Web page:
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renewable energy resources and investment has grown exponentially over the last decade. While availability of renewable technology, its ease of use and possibilities for application have increased the costs of such technologies have decreased, to a large degree. The result of these changes coupled with international pressure and interest in renewable energy has created a dearth of policy change and public and private investment in renewable energy projects and systems almost despite of the current global recession, with of course a slight decline in total investment as a result of the economy. (Sawin and Martinot)
(United Nations Environment Programme)
Since the first edition of REN21's annual Renewables Global Status Report in 2005, the renewable energy sector has grown strongly and steadily. Even in 2009, when up against strong headwinds caused by the economic recession, low oil prices, and the lack of an international climate agreement, renewables managed to hold their own. In 2009, governments stepped up efforts to steer their countries out of recession by transforming industries and creating jobs. This gave a boost to the renewable energy sector. (Sawin and Martinot 4)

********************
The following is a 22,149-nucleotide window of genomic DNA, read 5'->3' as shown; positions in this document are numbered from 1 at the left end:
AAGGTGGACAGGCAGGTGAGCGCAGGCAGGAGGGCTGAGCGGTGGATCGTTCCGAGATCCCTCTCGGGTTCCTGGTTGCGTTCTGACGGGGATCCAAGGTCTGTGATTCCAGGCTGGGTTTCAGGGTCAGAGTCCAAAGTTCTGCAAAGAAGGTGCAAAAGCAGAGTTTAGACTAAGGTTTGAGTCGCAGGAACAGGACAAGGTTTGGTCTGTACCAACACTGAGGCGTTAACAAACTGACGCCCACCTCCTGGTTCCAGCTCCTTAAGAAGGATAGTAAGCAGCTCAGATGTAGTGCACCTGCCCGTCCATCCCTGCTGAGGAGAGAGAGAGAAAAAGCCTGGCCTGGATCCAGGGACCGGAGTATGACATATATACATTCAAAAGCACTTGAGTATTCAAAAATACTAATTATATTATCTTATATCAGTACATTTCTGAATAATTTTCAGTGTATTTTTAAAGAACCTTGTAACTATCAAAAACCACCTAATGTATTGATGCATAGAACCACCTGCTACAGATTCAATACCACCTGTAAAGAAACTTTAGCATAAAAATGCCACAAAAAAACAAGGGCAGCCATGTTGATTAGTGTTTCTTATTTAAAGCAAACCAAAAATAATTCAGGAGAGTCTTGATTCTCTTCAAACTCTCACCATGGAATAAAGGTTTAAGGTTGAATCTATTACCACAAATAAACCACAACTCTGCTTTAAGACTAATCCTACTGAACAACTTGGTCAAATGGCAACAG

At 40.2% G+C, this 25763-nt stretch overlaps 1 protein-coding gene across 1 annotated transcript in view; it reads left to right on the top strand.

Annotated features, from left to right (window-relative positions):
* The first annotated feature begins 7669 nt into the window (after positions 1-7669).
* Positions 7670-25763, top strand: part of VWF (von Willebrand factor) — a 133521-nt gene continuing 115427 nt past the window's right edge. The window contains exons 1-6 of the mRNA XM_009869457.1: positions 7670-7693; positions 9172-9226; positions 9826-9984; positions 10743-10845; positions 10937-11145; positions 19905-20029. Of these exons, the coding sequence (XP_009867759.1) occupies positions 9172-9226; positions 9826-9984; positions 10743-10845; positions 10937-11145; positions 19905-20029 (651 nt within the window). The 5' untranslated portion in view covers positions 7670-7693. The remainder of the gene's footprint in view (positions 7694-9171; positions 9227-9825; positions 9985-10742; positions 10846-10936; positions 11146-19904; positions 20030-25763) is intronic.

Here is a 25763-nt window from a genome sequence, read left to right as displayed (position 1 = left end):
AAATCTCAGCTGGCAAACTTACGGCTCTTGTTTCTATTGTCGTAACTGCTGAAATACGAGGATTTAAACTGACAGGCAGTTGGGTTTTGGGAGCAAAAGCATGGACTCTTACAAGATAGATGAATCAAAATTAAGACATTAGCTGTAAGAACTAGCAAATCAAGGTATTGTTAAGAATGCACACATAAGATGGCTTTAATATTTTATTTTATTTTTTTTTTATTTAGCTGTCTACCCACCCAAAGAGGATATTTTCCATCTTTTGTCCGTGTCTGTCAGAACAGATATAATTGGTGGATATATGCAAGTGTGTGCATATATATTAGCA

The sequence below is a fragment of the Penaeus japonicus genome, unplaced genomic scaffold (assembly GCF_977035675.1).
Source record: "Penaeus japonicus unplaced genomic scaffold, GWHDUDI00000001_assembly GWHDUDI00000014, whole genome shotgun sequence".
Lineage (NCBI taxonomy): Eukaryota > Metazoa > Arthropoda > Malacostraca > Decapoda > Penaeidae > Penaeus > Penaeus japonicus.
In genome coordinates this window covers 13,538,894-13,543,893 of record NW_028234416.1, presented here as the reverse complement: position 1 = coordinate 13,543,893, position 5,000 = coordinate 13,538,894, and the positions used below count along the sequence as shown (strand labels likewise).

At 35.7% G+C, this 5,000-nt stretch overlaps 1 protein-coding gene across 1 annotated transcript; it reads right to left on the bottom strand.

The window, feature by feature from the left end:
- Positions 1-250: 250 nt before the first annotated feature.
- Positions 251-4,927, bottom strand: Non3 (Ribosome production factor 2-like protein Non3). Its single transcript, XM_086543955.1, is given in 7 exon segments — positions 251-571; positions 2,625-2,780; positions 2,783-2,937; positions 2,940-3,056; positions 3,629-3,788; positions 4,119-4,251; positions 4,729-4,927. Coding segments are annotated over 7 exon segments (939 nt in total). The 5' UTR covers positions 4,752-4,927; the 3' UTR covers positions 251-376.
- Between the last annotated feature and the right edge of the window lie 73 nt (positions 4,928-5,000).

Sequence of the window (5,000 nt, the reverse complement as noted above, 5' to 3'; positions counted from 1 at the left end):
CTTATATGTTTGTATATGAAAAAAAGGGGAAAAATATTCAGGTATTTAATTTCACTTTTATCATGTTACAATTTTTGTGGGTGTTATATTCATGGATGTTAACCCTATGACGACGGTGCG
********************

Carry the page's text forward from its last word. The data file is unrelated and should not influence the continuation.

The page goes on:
The overall trend of growth in renewable resources and policy has in fact been bolstered to some degree and in some areas by the desire of many nations to help invest in the economy with a positive infrastructural standard. In other words, one of the most substantial changes that has occurred as a result of the global economic downturn is the desire by governments and private institutions to reduce waste and invest in renewable technologies that will in the short and long run improve the global energy map.
By early 2010, more than 100 countries had some type of policy target and/or promotion policy related to renewable energy; this compares with 55 countries in early 2005. Wind power and solar PV additions reached a record high during 2009, and in both Europe and the United States, renewables accounted for over half of newly installed power capacity in 2009. More than $150 billion was invested in new renewable energy capacity and manufacturing plants -- up from just $30 billion in 2004. For the second year in a row, more money was invested in new renewable energy capacity than in new fossil fuel capacity. (Sawin and Martinot 4)
The overall trend then according to Sawin and Martinot for investment in renewable energy has remained positive and will likely aide in the global financial recovery and in the long-term goals of reducing non-renewable energy usage.
Two of the most well documented and well developed works associated with first global policy change with regard to renewable energy development (Sawin and Martinot) and second with global public and private investment in renewable and efficiency technologies (United Nations Environment Programme) are first, Renewables 2010 Global Status Report (Sawin and Martinot) and Global Trends in Sustainable Energy Investment 2010: Analysis of Trends and Issues in the Financing of Renewable Energy and Energy Efficiency. Each document supported by the other serves the purpose of illuminating the state of the global renewable market and trends changes.